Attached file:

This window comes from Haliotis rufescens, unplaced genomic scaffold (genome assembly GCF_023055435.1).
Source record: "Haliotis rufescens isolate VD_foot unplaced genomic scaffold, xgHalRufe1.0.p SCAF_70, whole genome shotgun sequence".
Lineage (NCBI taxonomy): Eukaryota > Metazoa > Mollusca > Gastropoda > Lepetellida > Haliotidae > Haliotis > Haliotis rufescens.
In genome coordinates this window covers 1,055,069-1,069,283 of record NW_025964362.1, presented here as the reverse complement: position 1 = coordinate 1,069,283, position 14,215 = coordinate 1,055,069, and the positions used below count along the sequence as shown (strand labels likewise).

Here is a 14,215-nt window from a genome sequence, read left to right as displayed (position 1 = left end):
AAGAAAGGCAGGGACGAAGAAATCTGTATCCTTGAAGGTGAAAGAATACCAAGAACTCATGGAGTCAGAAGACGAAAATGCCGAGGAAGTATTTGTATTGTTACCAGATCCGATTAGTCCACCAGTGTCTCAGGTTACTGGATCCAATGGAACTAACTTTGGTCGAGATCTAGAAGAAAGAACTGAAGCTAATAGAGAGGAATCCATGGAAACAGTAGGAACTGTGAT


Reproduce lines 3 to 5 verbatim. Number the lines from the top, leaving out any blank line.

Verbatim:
Lineage (NCBI taxonomy): Eukaryota > Metazoa > Mollusca > Gastropoda > Lepetellida > Haliotidae > Haliotis > Haliotis rufescens.
In genome coordinates this window covers 1,055,069-1,069,283 of record NW_025964362.1, presented here as the reverse complement: position 1 = coordinate 1,069,283, position 14,215 = coordinate 1,055,069, and the positions used below count along the sequence as shown (strand labels likewise).

Here is a 14,215-nt window from a genome sequence, read left to right as displayed (position 1 = left end):